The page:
The worst isn’t over yet for the Euro
Is Germany to blame?

“Economists exert a minor and scarcely detectable influence on the societies in which they live.“(George Stigler)

The mess in the European currency area continues, and the Euro isn’t out of the woods yet. The three trouble areas infecting one another continue to smolder: a number of countries in the EU continue to be less competitive, debt is once again too high almost everywhere, and many banks are still undercapitalized. The threefold crisis in the Eurozone is being driven by multiple “moral hazards“, those of the politicians, voters and bankers (here). They had their beginnings in the periphery, in the PIIGS. The (German) center and the ECB saved the EMU from the collapse. This interpretation of the euro-crisis is, however, becoming less important and is held less and less commonly in politics and the media. The attempt to gloss over the story of the crisis is made much more often. The victim is now the periphery, and Germany in particular1 is the culprit. “Germany-Bashing“ is meanwhile fashionable throughout Europe. Even American economists, like Alan Blinder and Paul Krugman, take part in the witch hunt against an “aimlessly wandering“ Germany.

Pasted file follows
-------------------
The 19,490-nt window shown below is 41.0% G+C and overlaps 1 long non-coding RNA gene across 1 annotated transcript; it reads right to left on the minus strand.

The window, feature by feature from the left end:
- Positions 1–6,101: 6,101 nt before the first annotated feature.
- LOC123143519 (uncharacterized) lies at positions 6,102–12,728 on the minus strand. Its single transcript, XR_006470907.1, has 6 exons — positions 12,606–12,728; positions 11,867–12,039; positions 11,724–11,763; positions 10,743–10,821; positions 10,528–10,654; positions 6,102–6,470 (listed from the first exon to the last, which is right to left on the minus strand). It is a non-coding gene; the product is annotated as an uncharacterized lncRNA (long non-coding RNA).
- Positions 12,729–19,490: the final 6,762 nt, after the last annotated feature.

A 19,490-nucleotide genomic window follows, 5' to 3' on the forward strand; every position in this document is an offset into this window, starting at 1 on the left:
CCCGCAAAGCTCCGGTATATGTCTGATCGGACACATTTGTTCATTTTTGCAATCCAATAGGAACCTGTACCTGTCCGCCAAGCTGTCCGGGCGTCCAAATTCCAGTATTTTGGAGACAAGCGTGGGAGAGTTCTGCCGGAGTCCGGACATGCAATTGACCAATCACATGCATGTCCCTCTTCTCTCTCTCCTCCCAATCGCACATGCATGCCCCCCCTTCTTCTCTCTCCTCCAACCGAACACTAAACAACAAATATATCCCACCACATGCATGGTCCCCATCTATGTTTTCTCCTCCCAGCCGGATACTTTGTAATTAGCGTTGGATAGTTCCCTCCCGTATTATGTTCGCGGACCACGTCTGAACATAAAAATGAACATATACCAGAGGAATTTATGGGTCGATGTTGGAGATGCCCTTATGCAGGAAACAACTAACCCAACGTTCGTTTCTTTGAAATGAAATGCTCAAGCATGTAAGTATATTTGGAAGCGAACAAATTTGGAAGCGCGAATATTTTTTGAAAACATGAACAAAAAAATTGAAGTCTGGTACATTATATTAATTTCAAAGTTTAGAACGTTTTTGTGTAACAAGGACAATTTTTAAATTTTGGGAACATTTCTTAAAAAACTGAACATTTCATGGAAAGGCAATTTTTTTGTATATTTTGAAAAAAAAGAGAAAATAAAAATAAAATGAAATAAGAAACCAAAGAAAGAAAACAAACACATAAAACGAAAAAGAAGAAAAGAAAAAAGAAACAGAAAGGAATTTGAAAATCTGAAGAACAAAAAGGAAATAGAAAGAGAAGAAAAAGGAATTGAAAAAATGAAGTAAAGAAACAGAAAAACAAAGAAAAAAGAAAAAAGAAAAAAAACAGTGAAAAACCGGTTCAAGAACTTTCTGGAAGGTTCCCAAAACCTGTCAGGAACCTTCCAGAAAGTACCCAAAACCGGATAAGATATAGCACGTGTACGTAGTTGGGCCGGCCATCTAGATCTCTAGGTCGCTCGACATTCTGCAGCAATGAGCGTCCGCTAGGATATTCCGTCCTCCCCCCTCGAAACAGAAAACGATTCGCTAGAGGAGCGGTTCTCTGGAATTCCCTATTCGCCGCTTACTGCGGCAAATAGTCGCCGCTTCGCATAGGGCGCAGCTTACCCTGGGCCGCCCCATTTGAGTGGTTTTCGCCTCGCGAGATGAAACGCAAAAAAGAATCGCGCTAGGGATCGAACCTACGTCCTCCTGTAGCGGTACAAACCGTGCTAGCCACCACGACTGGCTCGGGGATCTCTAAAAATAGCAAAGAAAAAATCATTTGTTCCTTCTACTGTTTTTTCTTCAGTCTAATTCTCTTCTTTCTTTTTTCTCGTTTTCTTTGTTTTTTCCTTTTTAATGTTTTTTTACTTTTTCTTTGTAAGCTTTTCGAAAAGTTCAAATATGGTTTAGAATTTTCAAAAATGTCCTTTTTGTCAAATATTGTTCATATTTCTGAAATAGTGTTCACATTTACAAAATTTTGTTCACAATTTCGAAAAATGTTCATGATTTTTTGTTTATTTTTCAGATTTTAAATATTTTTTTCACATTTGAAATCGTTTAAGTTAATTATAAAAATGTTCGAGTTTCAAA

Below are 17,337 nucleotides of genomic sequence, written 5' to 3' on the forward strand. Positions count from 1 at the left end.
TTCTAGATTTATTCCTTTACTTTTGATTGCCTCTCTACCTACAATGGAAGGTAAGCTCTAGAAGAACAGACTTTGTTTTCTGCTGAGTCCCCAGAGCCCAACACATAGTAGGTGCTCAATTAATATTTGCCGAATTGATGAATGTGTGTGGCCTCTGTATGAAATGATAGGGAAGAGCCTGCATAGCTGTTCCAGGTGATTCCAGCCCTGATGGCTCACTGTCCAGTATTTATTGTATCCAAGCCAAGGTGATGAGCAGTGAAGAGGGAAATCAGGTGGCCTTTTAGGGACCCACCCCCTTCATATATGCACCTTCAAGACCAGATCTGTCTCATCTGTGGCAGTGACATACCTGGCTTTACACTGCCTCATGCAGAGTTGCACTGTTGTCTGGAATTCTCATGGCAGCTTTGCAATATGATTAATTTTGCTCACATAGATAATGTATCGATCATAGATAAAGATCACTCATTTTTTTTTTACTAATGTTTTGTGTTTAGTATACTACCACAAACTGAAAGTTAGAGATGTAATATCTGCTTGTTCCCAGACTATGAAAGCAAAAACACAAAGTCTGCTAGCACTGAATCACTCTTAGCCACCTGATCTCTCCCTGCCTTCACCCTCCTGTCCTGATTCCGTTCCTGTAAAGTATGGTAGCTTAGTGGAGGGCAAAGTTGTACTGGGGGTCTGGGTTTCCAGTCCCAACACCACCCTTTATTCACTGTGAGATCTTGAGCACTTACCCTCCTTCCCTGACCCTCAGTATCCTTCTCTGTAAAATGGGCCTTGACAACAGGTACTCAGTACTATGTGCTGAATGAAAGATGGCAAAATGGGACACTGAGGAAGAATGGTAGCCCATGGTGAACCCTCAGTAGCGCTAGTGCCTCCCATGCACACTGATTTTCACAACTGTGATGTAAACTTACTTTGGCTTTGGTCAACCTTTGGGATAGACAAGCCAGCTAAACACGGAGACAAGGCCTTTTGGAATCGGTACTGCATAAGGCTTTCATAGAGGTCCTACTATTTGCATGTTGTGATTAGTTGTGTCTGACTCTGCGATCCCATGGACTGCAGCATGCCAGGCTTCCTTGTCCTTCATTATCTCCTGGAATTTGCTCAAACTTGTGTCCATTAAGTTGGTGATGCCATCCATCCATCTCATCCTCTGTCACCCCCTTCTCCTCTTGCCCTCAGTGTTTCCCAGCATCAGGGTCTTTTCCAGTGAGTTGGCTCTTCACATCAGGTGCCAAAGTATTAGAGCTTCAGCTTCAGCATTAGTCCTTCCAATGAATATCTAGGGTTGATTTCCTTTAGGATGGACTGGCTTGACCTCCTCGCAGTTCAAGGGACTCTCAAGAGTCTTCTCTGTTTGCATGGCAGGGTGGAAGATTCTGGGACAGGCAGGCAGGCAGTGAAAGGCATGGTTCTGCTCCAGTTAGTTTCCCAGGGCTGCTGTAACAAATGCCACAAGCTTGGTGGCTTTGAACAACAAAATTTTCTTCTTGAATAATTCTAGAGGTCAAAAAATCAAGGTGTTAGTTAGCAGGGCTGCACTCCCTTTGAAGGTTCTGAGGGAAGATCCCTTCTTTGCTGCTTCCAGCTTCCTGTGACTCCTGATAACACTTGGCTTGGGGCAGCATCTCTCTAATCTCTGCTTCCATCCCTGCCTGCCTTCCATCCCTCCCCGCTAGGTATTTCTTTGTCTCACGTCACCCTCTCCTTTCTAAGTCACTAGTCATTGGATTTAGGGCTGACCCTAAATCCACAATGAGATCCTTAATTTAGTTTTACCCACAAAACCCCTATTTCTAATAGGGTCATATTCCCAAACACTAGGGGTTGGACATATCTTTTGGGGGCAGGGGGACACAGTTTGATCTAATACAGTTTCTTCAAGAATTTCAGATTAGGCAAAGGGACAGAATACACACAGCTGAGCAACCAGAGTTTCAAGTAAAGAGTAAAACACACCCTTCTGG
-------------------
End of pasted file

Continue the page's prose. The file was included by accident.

“The worst isn’t over yet for the Euro
Is Germany to blame?
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